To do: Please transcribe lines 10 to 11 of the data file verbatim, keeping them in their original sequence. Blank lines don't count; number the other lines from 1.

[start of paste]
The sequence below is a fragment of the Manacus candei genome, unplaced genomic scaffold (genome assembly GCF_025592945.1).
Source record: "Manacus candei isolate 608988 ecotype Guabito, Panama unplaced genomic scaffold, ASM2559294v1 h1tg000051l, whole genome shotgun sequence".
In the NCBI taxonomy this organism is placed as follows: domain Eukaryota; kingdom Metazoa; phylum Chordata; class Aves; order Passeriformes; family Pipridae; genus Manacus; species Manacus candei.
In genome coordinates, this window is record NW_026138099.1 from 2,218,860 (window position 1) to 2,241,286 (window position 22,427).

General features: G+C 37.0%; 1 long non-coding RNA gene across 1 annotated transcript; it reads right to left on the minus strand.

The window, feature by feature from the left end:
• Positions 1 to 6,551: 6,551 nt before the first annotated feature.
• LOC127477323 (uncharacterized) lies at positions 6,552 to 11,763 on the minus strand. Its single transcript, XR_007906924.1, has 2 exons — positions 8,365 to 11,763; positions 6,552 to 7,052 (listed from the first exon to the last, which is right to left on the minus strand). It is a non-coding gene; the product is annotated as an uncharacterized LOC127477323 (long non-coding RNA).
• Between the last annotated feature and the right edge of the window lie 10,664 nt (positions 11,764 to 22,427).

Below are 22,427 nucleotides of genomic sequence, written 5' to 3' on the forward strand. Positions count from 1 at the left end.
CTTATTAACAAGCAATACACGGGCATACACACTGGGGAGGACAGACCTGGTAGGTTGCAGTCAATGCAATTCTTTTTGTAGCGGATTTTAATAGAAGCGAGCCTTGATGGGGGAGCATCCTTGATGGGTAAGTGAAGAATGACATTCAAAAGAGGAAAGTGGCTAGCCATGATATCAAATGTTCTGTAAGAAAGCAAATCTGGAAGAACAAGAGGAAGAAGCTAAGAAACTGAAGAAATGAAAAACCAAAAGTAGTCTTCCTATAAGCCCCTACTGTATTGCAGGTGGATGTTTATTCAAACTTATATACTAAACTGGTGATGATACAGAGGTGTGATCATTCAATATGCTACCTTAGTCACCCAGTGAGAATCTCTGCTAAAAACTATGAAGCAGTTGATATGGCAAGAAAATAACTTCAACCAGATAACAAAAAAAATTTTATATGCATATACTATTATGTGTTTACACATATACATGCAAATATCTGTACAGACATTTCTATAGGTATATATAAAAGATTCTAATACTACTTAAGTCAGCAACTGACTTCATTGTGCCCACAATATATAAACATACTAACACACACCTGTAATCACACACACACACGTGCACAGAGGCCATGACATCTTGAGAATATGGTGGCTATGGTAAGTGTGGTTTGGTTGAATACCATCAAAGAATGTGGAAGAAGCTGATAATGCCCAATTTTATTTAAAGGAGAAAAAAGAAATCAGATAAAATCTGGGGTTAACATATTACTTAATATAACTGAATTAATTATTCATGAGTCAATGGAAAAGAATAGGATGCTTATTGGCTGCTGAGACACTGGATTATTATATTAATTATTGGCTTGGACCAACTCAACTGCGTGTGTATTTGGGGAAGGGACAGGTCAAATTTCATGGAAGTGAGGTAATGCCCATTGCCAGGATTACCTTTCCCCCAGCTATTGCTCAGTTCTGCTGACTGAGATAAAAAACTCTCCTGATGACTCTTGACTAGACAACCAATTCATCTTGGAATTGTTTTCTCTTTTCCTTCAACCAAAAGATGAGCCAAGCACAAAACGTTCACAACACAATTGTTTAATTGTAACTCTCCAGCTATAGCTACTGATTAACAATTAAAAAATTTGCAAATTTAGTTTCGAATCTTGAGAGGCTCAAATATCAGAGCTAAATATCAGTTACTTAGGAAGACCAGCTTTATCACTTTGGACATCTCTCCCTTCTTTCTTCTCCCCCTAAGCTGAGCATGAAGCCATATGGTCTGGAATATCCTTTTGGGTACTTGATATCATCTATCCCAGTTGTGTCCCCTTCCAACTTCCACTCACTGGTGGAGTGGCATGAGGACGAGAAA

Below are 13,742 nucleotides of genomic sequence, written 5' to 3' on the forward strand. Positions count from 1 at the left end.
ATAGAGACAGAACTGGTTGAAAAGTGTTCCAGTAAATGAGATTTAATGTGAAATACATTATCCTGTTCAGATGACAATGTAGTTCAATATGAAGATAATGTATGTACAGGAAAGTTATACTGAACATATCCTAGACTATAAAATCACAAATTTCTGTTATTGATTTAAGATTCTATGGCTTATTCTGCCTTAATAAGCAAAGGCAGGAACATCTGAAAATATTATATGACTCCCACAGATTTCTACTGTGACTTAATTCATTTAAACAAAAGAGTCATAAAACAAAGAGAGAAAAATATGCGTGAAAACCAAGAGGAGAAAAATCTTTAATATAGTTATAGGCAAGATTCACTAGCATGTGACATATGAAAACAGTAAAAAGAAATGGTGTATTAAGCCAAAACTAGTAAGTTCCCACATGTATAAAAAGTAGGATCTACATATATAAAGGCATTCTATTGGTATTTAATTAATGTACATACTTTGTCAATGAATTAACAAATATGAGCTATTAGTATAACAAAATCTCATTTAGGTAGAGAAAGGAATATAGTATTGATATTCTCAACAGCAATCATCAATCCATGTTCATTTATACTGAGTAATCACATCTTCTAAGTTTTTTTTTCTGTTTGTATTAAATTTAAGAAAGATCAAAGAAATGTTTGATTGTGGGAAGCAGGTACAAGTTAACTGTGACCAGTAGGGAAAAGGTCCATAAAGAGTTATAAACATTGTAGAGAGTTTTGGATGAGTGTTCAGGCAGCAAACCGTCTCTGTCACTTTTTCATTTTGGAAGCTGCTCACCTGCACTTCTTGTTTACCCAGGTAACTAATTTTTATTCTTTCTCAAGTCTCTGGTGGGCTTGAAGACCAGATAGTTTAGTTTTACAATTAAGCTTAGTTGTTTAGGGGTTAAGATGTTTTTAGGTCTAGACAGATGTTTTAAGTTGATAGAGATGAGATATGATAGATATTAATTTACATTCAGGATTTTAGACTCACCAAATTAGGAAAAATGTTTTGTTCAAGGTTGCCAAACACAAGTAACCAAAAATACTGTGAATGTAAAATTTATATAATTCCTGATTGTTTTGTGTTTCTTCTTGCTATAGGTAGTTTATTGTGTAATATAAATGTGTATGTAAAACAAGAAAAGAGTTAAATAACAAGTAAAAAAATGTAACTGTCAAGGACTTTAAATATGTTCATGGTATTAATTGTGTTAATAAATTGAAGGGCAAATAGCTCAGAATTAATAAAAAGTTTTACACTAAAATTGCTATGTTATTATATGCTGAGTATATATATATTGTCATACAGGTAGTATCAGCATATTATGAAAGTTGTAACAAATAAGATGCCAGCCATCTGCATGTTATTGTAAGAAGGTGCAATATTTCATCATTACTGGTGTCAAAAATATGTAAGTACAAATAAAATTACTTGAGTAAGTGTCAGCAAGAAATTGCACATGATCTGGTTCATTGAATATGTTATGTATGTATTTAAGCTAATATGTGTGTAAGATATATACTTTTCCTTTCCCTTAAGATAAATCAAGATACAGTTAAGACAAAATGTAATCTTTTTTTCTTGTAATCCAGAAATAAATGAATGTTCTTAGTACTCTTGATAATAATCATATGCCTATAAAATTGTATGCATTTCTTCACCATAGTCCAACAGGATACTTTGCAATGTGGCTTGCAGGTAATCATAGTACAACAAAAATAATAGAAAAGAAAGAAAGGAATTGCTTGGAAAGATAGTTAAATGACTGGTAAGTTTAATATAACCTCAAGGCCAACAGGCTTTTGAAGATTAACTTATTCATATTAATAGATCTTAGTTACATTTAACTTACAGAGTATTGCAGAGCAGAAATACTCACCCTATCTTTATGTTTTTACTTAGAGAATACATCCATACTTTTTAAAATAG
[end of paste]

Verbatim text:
Below are 22,427 nucleotides of genomic sequence, written 5' to 3' on the forward strand. Positions count from 1 at the left end.
CTTATTAACAAGCAATACACGGGCATACACACTGGGGAGGACAGACCTGGTAGGTTGCAGTCAATGCAATTCTTTTTGTAGCGGATTTTAATAGAAGCGAGCCTTGATGGGGGAGCATCCTTGATGGGTAAGTGAAGAATGACATTCAAAAGAGGAAAGTGGCTAGCCATGATATCAAATGTTCTGTAAGAAAGCAAATCTGGAAGAACAAGAGGAAGAAGCTAAGAAACTGAAGAAATGAAAAACCAAAAGTAGTCTTCCTATAAGCCCCTACTGTATTGCAGGTGGATGTTTATTCAAACTTATATACTAAACTGGTGATGATACAGAGGTGTGATCATTCAATATGCTACCTTAGTCACCCAGTGAGAATCTCTGCTAAAAACTATGAAGCAGTTGATATGGCAAGAAAATAACTTCAACCAGATAACAAAAAAAATTTTATATGCATATACTATTATGTGTTTACACATATACATGCAAATATCTGTACAGACATTTCTATAGGTATATATAAAAGATTCTAATACTACTTAAGTCAGCAACTGACTTCATTGTGCCCACAATATATAAACATACTAACACACACCTGTAATCACACACACACACGTGCACAGAGGCCATGACATCTTGAGAATATGGTGGCTATGGTAAGTGTGGTTTGGTTGAATACCATCAAAGAATGTGGAAGAAGCTGATAATGCCCAATTTTATTTAAAGGAGAAAAAAGAAATCAGATAAAATCTGGGGTTAACATATTACTTAATATAACTGAATTAATTATTCATGAGTCAATGGAAAAGAATAGGATGCTTATTGGCTGCTGAGACACTGGATTATTATATTAATTATTGGCTTGGACCAACTCAACTGCGTGTGTATTTGGGGAAGGGACAGGTCAAATTTCATGGAAGTGAGGTAATGCCCATTGCCAGGATTACCTTTCCCCCAGCTATTGCTCAGTTCTGCTGACTGAGATAAAAAACTCTCCTGATGACTCTTGACTAGACAACCAATTCATCTTGGAATTGTTTTCTCTTTTCCTTCAACCAAAAGATGAGCCAAGCACAAAACGTTCACAACACAATTGTTTAATTGTAACTCTCCAGCTATAGCTACTGATTAACAATTAAAAAATTTGCAAATTTAGTTTCGAATCTTGAGAGGCTCAAATATCAGAGCTAAATATCAGTTACTTAGGAAGACCAGCTTTATCACTTTGGACATCTCTCCCTTCTTTCTTCTCCCCCTAAGCTGAGCATGAAGCCATATGGTCTGGAATATCCTTTTGGGTACTTGATATCATCTATCCCAGTTGTGTCCCCTTCCAACTTCCACTCACTGGTGGAGTGGCATGAGGACGAGAAA